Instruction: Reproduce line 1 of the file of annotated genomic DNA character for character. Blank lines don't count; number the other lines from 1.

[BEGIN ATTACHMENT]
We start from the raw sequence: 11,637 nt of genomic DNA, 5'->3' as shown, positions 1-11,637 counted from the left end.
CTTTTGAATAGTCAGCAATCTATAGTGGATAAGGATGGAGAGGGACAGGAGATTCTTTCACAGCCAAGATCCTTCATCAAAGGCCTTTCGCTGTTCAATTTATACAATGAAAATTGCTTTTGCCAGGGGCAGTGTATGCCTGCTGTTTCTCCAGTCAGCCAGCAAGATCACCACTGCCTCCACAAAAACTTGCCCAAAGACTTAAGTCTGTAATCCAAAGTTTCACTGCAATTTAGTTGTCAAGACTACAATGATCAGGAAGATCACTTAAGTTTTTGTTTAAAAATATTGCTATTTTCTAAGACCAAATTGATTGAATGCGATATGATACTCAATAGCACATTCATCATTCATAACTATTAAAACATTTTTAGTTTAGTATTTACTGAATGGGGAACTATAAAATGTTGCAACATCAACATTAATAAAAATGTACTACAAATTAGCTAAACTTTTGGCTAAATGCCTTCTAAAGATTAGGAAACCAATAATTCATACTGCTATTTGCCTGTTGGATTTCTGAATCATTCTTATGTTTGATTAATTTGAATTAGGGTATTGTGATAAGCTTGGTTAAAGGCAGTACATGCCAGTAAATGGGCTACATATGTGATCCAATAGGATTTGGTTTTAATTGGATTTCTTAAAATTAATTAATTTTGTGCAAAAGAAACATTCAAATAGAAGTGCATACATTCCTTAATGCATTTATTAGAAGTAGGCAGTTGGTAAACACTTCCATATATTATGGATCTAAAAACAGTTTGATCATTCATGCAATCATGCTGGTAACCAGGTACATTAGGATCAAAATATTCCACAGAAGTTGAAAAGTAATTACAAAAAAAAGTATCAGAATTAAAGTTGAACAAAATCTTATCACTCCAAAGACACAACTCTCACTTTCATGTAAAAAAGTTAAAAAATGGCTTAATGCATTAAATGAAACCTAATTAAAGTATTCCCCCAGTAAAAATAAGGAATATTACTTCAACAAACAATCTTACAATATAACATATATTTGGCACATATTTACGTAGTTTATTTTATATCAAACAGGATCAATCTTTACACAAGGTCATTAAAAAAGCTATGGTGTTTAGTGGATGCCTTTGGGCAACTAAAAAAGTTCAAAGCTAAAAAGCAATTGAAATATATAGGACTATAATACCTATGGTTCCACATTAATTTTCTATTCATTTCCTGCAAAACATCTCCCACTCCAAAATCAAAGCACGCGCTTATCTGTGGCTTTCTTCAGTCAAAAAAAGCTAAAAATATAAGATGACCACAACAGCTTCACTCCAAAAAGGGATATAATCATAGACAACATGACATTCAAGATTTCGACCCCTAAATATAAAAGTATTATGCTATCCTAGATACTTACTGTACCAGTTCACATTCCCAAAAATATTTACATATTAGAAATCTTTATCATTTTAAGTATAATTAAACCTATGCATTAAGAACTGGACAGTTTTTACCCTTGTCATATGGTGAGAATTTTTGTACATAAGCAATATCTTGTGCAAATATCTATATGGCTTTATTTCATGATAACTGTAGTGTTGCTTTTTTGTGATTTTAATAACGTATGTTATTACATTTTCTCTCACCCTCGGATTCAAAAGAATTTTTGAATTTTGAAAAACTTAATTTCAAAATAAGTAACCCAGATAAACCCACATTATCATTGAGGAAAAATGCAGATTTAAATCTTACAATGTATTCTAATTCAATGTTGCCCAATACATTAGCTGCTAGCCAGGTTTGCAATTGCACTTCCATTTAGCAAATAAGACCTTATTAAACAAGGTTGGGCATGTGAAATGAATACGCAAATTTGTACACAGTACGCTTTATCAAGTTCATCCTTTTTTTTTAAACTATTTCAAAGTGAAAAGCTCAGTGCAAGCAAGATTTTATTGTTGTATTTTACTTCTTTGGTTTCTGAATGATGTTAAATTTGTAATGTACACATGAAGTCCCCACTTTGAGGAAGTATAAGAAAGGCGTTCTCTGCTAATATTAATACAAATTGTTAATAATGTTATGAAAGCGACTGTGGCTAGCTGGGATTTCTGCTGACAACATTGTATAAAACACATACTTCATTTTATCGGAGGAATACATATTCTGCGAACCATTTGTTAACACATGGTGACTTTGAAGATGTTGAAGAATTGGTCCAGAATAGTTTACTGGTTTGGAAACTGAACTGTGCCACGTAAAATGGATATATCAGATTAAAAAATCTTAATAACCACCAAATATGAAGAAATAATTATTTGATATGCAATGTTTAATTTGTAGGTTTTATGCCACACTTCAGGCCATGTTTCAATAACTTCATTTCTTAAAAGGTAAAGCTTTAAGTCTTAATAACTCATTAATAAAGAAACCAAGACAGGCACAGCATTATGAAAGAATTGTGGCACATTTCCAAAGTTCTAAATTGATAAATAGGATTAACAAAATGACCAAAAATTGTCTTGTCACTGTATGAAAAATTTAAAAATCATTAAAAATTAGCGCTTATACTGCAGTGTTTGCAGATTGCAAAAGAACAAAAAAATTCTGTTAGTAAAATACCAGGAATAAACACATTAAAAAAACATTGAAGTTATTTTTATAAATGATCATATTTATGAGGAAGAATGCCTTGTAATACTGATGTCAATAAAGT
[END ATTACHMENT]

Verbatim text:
We start from the raw sequence: 11,637 nt of genomic DNA, 5'->3' as shown, positions 1-11,637 counted from the left end.